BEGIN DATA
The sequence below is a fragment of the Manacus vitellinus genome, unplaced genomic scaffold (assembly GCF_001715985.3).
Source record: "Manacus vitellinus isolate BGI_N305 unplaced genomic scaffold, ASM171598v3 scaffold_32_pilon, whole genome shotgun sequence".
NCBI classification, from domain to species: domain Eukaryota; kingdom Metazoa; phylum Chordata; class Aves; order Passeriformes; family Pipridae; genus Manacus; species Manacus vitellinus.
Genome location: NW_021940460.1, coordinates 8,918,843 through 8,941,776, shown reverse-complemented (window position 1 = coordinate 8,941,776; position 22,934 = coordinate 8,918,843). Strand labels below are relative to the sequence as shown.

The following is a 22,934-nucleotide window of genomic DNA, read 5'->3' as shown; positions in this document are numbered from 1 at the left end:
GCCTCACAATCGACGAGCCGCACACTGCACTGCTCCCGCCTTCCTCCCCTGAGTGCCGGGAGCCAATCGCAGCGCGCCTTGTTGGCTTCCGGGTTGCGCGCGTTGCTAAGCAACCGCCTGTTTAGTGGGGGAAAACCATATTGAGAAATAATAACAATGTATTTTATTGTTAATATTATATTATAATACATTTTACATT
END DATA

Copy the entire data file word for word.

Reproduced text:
The sequence below is a fragment of the Manacus vitellinus genome, unplaced genomic scaffold (assembly GCF_001715985.3).
Source record: "Manacus vitellinus isolate BGI_N305 unplaced genomic scaffold, ASM171598v3 scaffold_32_pilon, whole genome shotgun sequence".
NCBI classification, from domain to species: domain Eukaryota; kingdom Metazoa; phylum Chordata; class Aves; order Passeriformes; family Pipridae; genus Manacus; species Manacus vitellinus.
Genome location: NW_021940460.1, coordinates 8,918,843 through 8,941,776, shown reverse-complemented (window position 1 = coordinate 8,941,776; position 22,934 = coordinate 8,918,843). Strand labels below are relative to the sequence as shown.

The following is a 22,934-nucleotide window of genomic DNA, read 5'->3' as shown; positions in this document are numbered from 1 at the left end:
GCCTCACAATCGACGAGCCGCACACTGCACTGCTCCCGCCTTCCTCCCCTGAGTGCCGGGAGCCAATCGCAGCGCGCCTTGTTGGCTTCCGGGTTGCGCGCGTTGCTAAGCAACCGCCTGTTTAGTGGGGGAAAACCATATTGAGAAATAATAACAATGTATTTTATTGTTAATATTATATTATAATACATTTTACATT